During the month of June, S&P BSE Sensex appreciated 0.50% on total return basis. S&P BSE Mid cap and S&P BSE Small cap indices continued their declining trend.
During the month of June, S&P BSE Sensex appreciated 0.50% on total return basis. S&P BSE Mid cap and S&P BSE Small cap indices continued their declining trend. S&P BSE Mid cap index fell 3.47% whereas S&P BSE Small cap index declined much sharper by 7.03%. Small and midcap stocks were doing much better for the past three years compared to large cap indices. Many of such stocks were priced very high and seemed to be in bubble territory. In the six months of 2018 so far, S&P BSE Sensex rose 4.69%, whereas midcap and small cap indices fell by 13.1% and 16.5% respectively on total return basis.
Among sectors, pharmaceutical space was a clear winner followed by IT services. One big healthcare company got approvals for its plant from US FDA. Some other pharma companies also got product approvals, giving a shot in the arm to their stock prices. IT services stocks also rose on depreciating rupee which would boost their revenues. Business prospects of IT companies are also improving.
Power, real estate and capital goods were the sectors that lost most during the month. Rupee maintained its depreciating stance as the US dollar strengthened. FIIs were net sellers during the month of May. They sold stocks worth Rs 377 million during the month. So far in the current year FIIs have offloaded Rs 622 million worth of stocks. Appreciating dollar and reduced liquidity is leading to sale by foreigners in most emerging markets including India.
Domestic institutions have been buyers to the tune of Rs 2.1 billion for the month countering FII action. While MFs bought stock worth Rs 1 billion, insurers stepped up with purchase of Rs 1.1 billion. In 2018 so far, DIIs have been purchasers of Rs 9.45 billion.
Among global events, US Fed increased interest rates by 0.25% during the month of June. There are expectations of two other rate increases in 2018 by the central bank. Other central banks as Japan and Eurozone could also apply brakes. As expected, there has been withdrawal of foreign funds from most emerging markets. This could likely continue in future.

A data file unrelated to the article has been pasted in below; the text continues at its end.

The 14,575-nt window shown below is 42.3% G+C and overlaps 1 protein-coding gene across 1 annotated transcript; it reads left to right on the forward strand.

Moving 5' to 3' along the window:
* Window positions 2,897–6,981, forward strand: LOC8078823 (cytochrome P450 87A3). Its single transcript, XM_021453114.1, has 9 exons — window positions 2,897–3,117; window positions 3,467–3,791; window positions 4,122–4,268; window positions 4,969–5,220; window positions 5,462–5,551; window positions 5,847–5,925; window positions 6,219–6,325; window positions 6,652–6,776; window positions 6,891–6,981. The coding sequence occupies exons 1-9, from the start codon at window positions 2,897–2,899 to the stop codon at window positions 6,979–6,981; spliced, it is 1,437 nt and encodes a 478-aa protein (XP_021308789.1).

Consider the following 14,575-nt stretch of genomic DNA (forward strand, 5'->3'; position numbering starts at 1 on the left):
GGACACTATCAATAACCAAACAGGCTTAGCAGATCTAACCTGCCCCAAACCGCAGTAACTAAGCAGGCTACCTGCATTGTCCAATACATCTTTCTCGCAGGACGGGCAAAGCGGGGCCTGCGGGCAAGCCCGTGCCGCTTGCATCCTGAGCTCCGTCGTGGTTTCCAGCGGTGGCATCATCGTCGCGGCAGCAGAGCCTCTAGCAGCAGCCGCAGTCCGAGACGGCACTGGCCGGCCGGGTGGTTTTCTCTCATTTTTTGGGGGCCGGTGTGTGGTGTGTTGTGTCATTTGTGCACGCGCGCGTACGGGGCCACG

The economic situation in India continues to be more challenging than in the past few years. RBI increased interest rates during the month by 0.25%. Inflation has also moved closer to 5% (4.9% for May) compared to benign environment earlier. The government has intention to increase MSP for food items, which could further fuel inflation. On the positive side, there has been a gradual improvement in performance of many companies. Several data points also suggest good growth in production from factories in recent month. However, some of this could be due to base effect.
Monsoon data so far points towards a normal rainfall. Given better farm prices with eye on the next general elections, agriculture sector could see better prospects. Another state joined the farm waiver bandwagon during the month, which will bring some respite to the stressed sector.
Barring a few sectors, valuations of stocks are at high levels. While share prices have run up, earning of companies are picking up now only after a four-year hiatus. High level of liquidity globally has driven up stock prices. Markets have fallen recently; any further correction could make stocks attractive. Over the long term, we remain optimistic on Indian equities. India is likely to grow faster than many nations. Investors can expect decent return from equities over a long period in future. Valuations, however, leave moderate upside in the near term. Investors at this point should continue to invest in equities through SIPs.
The writer is head, Equity Funds, Quantum Mutual Fund